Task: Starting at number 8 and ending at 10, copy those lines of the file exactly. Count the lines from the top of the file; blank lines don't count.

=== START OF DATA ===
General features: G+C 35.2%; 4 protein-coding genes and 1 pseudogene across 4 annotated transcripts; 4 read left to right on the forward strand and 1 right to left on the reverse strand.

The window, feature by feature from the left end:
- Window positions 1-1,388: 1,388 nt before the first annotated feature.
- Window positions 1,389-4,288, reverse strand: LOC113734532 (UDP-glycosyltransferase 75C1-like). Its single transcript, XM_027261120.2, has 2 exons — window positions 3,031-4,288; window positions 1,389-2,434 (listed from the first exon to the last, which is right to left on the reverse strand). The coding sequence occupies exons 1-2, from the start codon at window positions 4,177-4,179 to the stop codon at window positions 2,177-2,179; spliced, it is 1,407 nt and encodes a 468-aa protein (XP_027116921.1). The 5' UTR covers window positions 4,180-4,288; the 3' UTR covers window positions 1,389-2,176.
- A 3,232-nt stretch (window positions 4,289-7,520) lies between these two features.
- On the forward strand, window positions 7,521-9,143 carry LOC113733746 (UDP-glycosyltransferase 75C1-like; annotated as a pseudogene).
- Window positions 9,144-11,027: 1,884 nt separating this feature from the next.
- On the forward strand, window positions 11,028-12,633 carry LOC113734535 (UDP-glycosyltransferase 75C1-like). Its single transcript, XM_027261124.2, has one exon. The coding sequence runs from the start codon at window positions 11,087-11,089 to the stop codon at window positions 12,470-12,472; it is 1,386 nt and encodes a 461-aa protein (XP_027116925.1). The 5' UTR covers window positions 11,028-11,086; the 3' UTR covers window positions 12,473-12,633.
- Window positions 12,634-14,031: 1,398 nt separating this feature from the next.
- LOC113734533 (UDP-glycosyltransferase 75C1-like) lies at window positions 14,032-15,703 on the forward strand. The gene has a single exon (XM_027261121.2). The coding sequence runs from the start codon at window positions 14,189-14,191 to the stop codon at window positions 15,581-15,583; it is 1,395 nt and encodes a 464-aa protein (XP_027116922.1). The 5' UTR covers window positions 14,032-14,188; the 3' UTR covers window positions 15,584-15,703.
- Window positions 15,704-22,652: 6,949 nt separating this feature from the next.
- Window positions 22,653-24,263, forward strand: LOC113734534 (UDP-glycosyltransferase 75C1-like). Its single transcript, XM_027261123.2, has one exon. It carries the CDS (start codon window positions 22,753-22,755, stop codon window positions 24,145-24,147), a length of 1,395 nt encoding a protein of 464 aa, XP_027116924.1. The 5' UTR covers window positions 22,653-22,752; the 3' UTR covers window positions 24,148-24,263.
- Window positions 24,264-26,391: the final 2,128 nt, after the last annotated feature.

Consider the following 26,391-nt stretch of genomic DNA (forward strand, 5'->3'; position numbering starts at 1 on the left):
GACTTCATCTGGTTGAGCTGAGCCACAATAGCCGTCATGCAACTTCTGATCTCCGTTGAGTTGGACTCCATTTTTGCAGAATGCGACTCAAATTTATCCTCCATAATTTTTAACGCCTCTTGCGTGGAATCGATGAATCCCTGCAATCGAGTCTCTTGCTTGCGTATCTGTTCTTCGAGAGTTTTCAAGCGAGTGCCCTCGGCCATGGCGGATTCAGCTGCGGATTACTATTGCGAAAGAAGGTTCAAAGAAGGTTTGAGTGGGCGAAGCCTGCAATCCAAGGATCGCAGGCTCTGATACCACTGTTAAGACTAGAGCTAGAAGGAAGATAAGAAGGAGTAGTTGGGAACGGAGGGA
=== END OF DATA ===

- On the forward strand, window positions 11,028-12,633 carry LOC113734535 (UDP-glycosyltransferase 75C1-like). Its single transcript, XM_027261124.2, has one exon. The coding sequence runs from the start codon at window positions 11,087-11,089 to the stop codon at window positions 12,470-12,472; it is 1,386 nt and encodes a 461-aa protein (XP_027116925.1). The 5' UTR covers window positions 11,028-11,086; the 3' UTR covers window positions 12,473-12,633.
- Window positions 12,634-14,031: 1,398 nt separating this feature from the next.
- LOC113734533 (UDP-glycosyltransferase 75C1-like) lies at window positions 14,032-15,703 on the forward strand. The gene has a single exon (XM_027261121.2). The coding sequence runs from the start codon at window positions 14,189-14,191 to the stop codon at window positions 15,581-15,583; it is 1,395 nt and encodes a 464-aa protein (XP_027116922.1). The 5' UTR covers window positions 14,032-14,188; the 3' UTR covers window positions 15,584-15,703.